‘Stage design’ or ‘scenography’, encompasses the essential elements of lighting, sound, set, and costume design, and is the principal theatrical discipline responsible for establishing the right atmosphere or mood for dramatic exposition. And since it is the “set”, which is the first thing the audience sees; it provides them vital visual clues and prepares their minds for the story, which they would in due course receive. Being more than just a dramatised presentation of an ‘actual’ or an ‘imagined’ event, theatre from its inception, has been the oldest serving tool which has facilitated socio-political and religious/cultural dialogue and investigation.
Looking back on the life of theatre, as it has evolved over the years, one can only but faintly visualise the gory gladiator combats or “venationes” in the overwhelming outdoor amphitheatres of ancient Rome (upto about the sixth century BC), or the hippodromes of the Byzantine era, the ‘masque’- festive courtly entertainments in Europe (during the 16th and 17th centuries), or the baroque and the intermezzi which originated in Italy, or the proscenium style of the later Hellenistic theatres (during 18th to 20th century), or the Bauhaus style of post WWI Germany – propounding the idea of seamlessly combining modern functionality with art in design or the consequent modern and neoclassical influences which followed well into the 21st century.
Talking more specifically of the times in which you and I live, we clearly see technology and digitisation far exceeding our imagination. Miraculous set changes today have become easily possible: in the blink of an eye, there can be an erupting volcano, a raging river, a race track with horses, or a charging bull. Experimenting with 3-D projections, virtual–reality masks for actors, computer animation, stop–motion camera work, the use of Xbox Kinect cameras has introduced a new obsession in set design. With the line between the ‘virtual’ and the ‘real’ becoming more and more obscure each day, a future filled with ‘technodrama’, ‘mixed–reality’ and ‘virtual sets’ seems very much in the offing.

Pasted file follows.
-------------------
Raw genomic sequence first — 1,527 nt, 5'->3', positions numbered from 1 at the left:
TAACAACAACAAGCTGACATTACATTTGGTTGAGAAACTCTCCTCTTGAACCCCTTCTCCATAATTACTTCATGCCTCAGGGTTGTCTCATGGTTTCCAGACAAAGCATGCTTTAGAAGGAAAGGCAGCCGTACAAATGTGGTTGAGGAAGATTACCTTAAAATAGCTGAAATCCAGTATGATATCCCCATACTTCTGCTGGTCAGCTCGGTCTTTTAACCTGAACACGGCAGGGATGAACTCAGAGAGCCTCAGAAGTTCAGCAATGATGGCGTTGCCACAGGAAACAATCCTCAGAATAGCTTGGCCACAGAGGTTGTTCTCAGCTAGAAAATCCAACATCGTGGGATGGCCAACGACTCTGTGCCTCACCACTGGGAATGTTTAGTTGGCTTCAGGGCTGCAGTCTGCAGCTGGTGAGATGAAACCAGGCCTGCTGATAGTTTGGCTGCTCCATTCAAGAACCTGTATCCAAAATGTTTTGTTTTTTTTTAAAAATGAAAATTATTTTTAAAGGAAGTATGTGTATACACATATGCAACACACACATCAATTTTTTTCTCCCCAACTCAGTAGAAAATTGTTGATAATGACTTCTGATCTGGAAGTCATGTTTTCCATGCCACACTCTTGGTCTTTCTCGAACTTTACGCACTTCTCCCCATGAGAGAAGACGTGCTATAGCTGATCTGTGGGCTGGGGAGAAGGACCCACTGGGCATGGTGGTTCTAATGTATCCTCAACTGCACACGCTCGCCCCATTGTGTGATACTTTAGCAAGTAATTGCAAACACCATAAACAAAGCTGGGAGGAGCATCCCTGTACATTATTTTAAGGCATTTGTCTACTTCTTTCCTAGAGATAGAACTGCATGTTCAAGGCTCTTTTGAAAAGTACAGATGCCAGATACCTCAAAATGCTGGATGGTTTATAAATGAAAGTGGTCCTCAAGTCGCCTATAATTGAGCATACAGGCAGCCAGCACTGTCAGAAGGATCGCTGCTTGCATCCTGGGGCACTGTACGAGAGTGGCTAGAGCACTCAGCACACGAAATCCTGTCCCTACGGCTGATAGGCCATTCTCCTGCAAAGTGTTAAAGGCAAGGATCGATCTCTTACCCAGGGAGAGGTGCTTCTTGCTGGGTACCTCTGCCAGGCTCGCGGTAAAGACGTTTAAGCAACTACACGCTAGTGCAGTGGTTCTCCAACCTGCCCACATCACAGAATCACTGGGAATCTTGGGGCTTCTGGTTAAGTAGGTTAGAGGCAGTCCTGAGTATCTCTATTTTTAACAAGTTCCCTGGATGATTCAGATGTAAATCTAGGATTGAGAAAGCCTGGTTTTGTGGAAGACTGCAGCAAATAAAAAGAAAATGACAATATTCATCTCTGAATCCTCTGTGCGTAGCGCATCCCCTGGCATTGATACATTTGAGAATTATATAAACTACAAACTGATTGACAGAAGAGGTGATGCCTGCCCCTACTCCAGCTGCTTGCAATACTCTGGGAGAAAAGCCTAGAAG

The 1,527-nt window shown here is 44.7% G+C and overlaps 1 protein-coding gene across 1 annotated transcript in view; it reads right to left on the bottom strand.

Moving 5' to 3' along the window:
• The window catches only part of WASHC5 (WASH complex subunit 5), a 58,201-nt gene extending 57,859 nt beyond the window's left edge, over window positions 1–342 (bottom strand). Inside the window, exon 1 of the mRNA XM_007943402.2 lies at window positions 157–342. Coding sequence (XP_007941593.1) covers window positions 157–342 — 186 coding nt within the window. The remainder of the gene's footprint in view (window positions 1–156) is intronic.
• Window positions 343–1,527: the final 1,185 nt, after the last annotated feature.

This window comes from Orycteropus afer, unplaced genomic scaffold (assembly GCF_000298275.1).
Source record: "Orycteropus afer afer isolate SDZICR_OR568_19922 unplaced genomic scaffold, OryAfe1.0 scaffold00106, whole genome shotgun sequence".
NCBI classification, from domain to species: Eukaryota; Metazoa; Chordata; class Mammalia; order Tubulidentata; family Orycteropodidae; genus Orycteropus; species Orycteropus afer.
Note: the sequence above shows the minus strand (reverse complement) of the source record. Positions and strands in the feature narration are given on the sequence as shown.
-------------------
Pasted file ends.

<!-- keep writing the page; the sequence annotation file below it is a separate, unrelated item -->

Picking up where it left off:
With the continued need for applauding the finest in theatre, Mahindra Excellence in Theatre Awards (META), in the course of its journey, has already set a benchmark for the production houses to aspire for. And in the nominations for the ‘Best Stage Design’ over the years, has already recognised unparalleled/unconventional creativity, underlying intense imagination and deep artistic depth which define stage and set design.
Continuing a dialogue on the subject brings to mind the most recent and aptly awarded set designs that earned our adulation during the last concluded chapter of META. Whether it was the interesting spatial experimentation in ‘The Cabinet of Dr Caligari’, or the keen reproduction of soundscape of Palestenian land in ‘Main Huun Yusuf Aur Ye Hai Mera Bhai’, even the close re-creation of the seedy atmosphere of a brothel in ‘The Balcony’, or the portrayal of the atmosphere of Fergusson College, Pune in ‘A Friend’s Story’ (an adaptation from Marathi theatre), besides so may other performances, that showcased the art of stage design from entirely fresh perspectives.
Since the journey is ongoing, we fervently hope META 2017 will be a harbinger of even more spectacular and memorable ‘sets’ as the curtains go up on the show in March.
– Rohit Khare